The Whispering Dark follows Delaney, a deaf girl, into the dark, deadly, and supernatural school of Godbole University.
The Whispering Dark had a lot of promise. Unfortunately, this book was a chaotic mess.
Poorly Written Characters
The one thing that bothered me here was the romance between Delaney and Colton. It wasn’t even that he was rude to her, but for a girl who didn’t want to be seen as weak due to her deafness, her constant need to gain his approval was bothersome.
It just didn’t sit with who her character was.
This is a girl who, at first, appears to be headstrong. She wants to live, really live. Her parents coddled her all her life and treated her like glass, but she is stronger than that and seeks to prove it.
So her desperate need to attach herself to this guy who wants nothing to do with her didn’t fit with the story or the way the character began. It just didn’t make sense.
Then there is Colton, who is a prick. Nothing about him shines off the pages. He’s just a guy. He’s a name on a page that doesn’t begin to shine until the last quarter of the book. Of course, the reader has to make it to that point.
Which leads me to the story. The Whispering Dark could not decide what it wanted to be. I generally love when authors blend genres together because it makes for a good story, provided it is done well.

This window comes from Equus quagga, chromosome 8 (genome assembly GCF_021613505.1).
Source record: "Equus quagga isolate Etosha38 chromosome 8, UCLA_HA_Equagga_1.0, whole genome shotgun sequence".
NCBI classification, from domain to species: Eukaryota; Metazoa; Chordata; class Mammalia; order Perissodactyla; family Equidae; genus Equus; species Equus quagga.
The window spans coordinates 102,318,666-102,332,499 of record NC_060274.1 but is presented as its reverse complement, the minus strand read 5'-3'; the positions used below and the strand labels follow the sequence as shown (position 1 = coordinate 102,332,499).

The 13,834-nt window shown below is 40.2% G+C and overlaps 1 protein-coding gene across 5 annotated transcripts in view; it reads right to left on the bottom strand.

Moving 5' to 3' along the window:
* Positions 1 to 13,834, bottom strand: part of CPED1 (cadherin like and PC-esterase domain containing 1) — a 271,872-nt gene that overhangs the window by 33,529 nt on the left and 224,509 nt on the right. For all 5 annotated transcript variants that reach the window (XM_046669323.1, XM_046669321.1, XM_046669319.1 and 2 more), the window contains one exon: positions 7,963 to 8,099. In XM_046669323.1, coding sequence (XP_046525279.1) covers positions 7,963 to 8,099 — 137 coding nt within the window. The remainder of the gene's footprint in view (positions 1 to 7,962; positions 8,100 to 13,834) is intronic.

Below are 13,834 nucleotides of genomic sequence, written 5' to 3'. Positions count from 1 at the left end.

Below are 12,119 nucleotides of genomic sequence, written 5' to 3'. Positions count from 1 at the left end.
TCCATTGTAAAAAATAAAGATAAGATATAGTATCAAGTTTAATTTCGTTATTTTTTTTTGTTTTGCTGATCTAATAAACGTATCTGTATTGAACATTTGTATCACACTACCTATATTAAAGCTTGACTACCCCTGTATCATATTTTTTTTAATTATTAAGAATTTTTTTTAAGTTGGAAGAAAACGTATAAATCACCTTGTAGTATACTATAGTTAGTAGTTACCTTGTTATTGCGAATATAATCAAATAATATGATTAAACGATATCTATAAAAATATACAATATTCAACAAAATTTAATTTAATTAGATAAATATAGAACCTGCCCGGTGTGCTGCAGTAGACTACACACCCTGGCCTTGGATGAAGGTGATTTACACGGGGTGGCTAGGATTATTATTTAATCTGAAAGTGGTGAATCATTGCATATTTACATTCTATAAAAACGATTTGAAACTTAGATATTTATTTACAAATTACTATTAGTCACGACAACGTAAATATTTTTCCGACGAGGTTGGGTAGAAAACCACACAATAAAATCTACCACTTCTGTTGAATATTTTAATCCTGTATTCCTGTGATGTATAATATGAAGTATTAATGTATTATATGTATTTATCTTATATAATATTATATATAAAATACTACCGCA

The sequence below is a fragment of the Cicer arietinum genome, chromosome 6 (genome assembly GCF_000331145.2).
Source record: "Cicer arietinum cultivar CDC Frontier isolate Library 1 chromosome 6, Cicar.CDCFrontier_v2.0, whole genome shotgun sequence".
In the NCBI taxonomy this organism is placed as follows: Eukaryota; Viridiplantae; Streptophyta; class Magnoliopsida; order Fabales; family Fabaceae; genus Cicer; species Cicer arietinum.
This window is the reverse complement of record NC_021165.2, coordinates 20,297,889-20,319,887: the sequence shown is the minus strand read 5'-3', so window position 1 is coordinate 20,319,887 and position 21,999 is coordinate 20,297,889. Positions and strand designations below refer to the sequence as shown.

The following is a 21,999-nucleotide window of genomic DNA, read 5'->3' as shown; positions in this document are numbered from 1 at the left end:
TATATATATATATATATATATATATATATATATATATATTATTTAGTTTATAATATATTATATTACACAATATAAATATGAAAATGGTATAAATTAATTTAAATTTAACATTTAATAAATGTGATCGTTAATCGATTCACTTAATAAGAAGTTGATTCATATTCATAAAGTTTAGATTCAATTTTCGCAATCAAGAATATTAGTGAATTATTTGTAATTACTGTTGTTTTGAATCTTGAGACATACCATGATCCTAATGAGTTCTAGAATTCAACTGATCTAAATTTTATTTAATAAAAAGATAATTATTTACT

Messy Blend of Genres
Unfortunately, it was poorly executed. This blends horror, supernatural, paranormal, and science fiction. I didn’t understand what the story was trying to be.
Delaney can talk to the dead. I’m also willing to bet she can bring the dead back to life. Colton can travel between universes and even bring people with him. In the space between the universes, the dead live. This is the space where Andrews makes it seem like Demons live.
All those elements are interesting. Unfortunately, the story lacks cohesion. It does not blend together the genres, instead leaving the reader confused.
The other biggest issue this novel had was the fluidity. It wasn’t always clear who was talking to whom, which was very irritating. I would go back sentences and trace who was talking just so I knew what was happening in the scene. Again, this connects to the issue with Delaney. The characters did not always sound like themselves. They sounded like entirely different characters, sometimes making following the dialogue tiresome. It ruined the flow of the story and set up a jarring pace.
There are so many things wrong with The Whispering Dark. This novel was a struggle because I could not connect to the characters, the plot, or the overall storytelling. It lacked cohesion and fluidity.
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